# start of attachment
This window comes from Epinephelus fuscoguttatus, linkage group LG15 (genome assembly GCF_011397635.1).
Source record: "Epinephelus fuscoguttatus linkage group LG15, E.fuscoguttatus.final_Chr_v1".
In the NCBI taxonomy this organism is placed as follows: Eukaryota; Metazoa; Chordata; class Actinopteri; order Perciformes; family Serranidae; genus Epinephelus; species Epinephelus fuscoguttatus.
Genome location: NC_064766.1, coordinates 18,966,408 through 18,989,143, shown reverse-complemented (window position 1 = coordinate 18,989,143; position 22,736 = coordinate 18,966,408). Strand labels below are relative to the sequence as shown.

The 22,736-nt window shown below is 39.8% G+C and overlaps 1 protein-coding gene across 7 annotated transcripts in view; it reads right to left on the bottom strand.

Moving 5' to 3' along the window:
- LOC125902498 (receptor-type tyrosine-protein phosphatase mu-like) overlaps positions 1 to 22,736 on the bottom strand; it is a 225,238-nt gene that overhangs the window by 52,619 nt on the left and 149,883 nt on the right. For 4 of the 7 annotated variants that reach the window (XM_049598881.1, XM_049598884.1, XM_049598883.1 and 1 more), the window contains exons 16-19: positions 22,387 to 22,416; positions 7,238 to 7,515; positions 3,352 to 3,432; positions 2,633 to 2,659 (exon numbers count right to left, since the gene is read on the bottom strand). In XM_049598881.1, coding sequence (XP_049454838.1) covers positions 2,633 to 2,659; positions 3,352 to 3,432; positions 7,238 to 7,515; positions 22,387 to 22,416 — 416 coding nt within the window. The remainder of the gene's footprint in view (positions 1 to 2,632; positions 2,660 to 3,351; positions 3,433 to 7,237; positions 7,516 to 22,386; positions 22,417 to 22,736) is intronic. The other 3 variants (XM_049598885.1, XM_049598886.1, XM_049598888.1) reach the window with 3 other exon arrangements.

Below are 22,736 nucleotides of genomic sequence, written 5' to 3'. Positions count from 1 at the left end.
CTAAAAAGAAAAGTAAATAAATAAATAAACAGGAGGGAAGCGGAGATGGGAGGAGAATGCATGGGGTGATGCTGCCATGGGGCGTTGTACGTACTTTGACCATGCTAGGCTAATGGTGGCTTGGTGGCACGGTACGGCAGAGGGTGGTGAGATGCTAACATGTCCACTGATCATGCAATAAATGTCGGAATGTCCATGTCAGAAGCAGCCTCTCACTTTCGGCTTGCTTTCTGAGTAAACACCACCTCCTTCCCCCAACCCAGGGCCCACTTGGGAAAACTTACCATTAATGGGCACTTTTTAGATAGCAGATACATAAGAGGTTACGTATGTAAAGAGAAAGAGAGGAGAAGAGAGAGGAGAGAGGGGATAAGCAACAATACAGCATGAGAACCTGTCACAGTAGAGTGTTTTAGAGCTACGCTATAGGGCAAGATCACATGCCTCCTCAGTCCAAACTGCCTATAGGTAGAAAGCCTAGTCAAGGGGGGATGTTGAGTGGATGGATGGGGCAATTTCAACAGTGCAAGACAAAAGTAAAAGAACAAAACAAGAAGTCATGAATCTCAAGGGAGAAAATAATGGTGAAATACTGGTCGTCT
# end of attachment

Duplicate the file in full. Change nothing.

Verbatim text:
This window comes from Epinephelus fuscoguttatus, linkage group LG15 (genome assembly GCF_011397635.1).
Source record: "Epinephelus fuscoguttatus linkage group LG15, E.fuscoguttatus.final_Chr_v1".
In the NCBI taxonomy this organism is placed as follows: Eukaryota; Metazoa; Chordata; class Actinopteri; order Perciformes; family Serranidae; genus Epinephelus; species Epinephelus fuscoguttatus.
Genome location: NC_064766.1, coordinates 18,966,408 through 18,989,143, shown reverse-complemented (window position 1 = coordinate 18,989,143; position 22,736 = coordinate 18,966,408). Strand labels below are relative to the sequence as shown.

The 22,736-nt window shown below is 39.8% G+C and overlaps 1 protein-coding gene across 7 annotated transcripts in view; it reads right to left on the bottom strand.

Moving 5' to 3' along the window:
- LOC125902498 (receptor-type tyrosine-protein phosphatase mu-like) overlaps positions 1 to 22,736 on the bottom strand; it is a 225,238-nt gene that overhangs the window by 52,619 nt on the left and 149,883 nt on the right. For 4 of the 7 annotated variants that reach the window (XM_049598881.1, XM_049598884.1, XM_049598883.1 and 1 more), the window contains exons 16-19: positions 22,387 to 22,416; positions 7,238 to 7,515; positions 3,352 to 3,432; positions 2,633 to 2,659 (exon numbers count right to left, since the gene is read on the bottom strand). In XM_049598881.1, coding sequence (XP_049454838.1) covers positions 2,633 to 2,659; positions 3,352 to 3,432; positions 7,238 to 7,515; positions 22,387 to 22,416 — 416 coding nt within the window. The remainder of the gene's footprint in view (positions 1 to 2,632; positions 2,660 to 3,351; positions 3,433 to 7,237; positions 7,516 to 22,386; positions 22,417 to 22,736) is intronic. The other 3 variants (XM_049598885.1, XM_049598886.1, XM_049598888.1) reach the window with 3 other exon arrangements.

Below are 22,736 nucleotides of genomic sequence, written 5' to 3'. Positions count from 1 at the left end.
CTAAAAAGAAAAGTAAATAAATAAATAAACAGGAGGGAAGCGGAGATGGGAGGAGAATGCATGGGGTGATGCTGCCATGGGGCGTTGTACGTACTTTGACCATGCTAGGCTAATGGTGGCTTGGTGGCACGGTACGGCAGAGGGTGGTGAGATGCTAACATGTCCACTGATCATGCAATAAATGTCGGAATGTCCATGTCAGAAGCAGCCTCTCACTTTCGGCTTGCTTTCTGAGTAAACACCACCTCCTTCCCCCAACCCAGGGCCCACTTGGGAAAACTTACCATTAATGGGCACTTTTTAGATAGCAGATACATAAGAGGTTACGTATGTAAAGAGAAAGAGAGGAGAAGAGAGAGGAGAGAGGGGATAAGCAACAATACAGCATGAGAACCTGTCACAGTAGAGTGTTTTAGAGCTACGCTATAGGGCAAGATCACATGCCTCCTCAGTCCAAACTGCCTATAGGTAGAAAGCCTAGTCAAGGGGGGATGTTGAGTGGATGGATGGGGCAATTTCAACAGTGCAAGACAAAAGTAAAAGAACAAAACAAGAAGTCATGAATCTCAAGGGAGAAAATAATGGTGAAATACTGGTCGTCT